Which is why charities can learn a lot from business. If a charity genuinely wants to operate responsibly, it doesn’t just need to be completely honest with its donors – which is what Intelligent Giving works to encourage – it also needs to strive to be as effective as possible. The organisations which have an incentive to be the most effective are the profit-making ones. Charities should therefore take a strong interest in how commercial businesses delivering similar goods or services operate. The charity car dealership, for example, has the potential to greatly improve the quality of its service by copying the activities that the commercial car dealership carries out to maximise its own quality standards.

This applies to pretty much anything that a charity can do, especially if it’s a large one. Medical charities can learn from private clinics. Famine relief charities can learn from private supply chains. Grant givers can learn from venture capitalists. There will, of course, be many things that commercial businesses do that charities would not wish to emulate: in our example, if the commercial car dealership puts mahogany panelling and surround sound speakers in its cars, the charity could reasonably decide that it has no reason to emulate that. But there will be many things that the commercial business does that the charity could usefully copy, for example advanced methods of quality control in relation to the car parts it uses. And commercial organisations which have figured out methods for cutting costs can often be copied wholesale.

(Naturally, charities can sometimes be more efficient than for-profit organisations. This is particularly true when it comes to reducing waste: charity workers do face certain incentives of their own, particularly the moral incentive not to waste money on non-charitable activities. Where this is the case, for-profit organisations can learn from the ways in which charities do things. The learnings need to go both ways.)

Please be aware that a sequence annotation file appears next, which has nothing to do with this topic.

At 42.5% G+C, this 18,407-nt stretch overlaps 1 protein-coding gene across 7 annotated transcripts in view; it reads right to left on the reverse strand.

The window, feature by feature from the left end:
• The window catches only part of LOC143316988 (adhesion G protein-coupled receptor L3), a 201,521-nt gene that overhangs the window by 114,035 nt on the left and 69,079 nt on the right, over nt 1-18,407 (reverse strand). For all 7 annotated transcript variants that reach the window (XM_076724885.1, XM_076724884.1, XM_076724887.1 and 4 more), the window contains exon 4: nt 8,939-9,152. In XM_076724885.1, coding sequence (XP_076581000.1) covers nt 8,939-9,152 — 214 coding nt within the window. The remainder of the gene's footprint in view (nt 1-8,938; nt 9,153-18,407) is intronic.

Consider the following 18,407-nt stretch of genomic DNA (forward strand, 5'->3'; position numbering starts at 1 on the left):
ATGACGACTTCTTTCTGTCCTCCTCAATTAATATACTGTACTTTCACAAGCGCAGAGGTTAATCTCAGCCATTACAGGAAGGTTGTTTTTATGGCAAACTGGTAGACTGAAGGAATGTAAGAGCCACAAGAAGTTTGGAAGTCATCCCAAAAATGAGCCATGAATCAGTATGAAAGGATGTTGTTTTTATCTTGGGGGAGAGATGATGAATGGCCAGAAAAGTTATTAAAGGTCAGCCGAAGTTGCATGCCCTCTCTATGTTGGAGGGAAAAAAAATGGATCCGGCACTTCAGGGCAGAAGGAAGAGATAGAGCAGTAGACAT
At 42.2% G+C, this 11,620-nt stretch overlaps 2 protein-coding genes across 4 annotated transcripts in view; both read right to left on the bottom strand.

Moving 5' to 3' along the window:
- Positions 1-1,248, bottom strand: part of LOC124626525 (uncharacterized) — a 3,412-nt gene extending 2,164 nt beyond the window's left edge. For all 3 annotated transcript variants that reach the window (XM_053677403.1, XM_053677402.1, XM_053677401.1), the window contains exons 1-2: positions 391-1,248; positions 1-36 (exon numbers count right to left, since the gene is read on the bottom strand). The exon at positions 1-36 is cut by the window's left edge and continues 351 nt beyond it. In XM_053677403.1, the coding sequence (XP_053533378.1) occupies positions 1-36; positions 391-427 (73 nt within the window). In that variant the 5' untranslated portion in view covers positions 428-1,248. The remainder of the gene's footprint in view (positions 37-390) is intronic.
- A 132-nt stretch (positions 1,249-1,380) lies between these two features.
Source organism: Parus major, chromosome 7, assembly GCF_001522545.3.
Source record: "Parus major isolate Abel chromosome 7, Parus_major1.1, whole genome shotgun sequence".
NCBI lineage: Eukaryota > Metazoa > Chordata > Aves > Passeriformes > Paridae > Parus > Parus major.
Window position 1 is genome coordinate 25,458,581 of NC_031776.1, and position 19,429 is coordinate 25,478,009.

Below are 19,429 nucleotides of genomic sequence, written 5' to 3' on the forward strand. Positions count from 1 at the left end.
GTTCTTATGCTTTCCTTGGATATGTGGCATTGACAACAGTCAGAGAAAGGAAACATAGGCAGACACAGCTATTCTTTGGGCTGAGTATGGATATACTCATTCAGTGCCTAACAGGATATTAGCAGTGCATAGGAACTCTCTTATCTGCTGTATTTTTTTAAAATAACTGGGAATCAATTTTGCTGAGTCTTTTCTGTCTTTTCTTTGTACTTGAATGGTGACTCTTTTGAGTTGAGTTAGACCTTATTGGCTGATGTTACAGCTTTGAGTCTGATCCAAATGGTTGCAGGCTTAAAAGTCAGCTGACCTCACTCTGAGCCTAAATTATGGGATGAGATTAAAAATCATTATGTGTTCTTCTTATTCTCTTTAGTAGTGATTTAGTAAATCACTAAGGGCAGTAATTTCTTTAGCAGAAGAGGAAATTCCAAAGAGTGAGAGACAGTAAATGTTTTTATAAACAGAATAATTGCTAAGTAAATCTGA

None of this should really be controversial. Many charities are already working hard at making sure that they hold themselves accountable to their beneficiaries, precisely because of the disconnect between donor and beneficiary as discussed above. (This follows critiques such as William Easterly’s 2006 book The White Man’s Burden.) But attitudes towards the commercial sector which continue to caricature it as grasping, greedy and faintly immoral need to change. Charities and businesses often do similar things, and can learn from each other. Charities are finding that commercial standards of organisation, career models, branding and customer service can make a big difference to their effectiveness. Businesses are finding that employees who can take part in ethical or charitable activities through their work will be better motivated, happier and more loyal. In both cases, the eventual winners are the people who the organisations serve and the people working at those organisations.

The difference between a charity and a business, in short, is mostly in our minds. That doesn’t mean that it’s not real: as I mentioned above, we can distinguish between the two pretty easily just by asking organisations what they consider themselves to be. But it does mean that people working for charities shouldn’t be closed to ideas from business. After all, if we’re doing similar things, maybe we have things to learn from each other.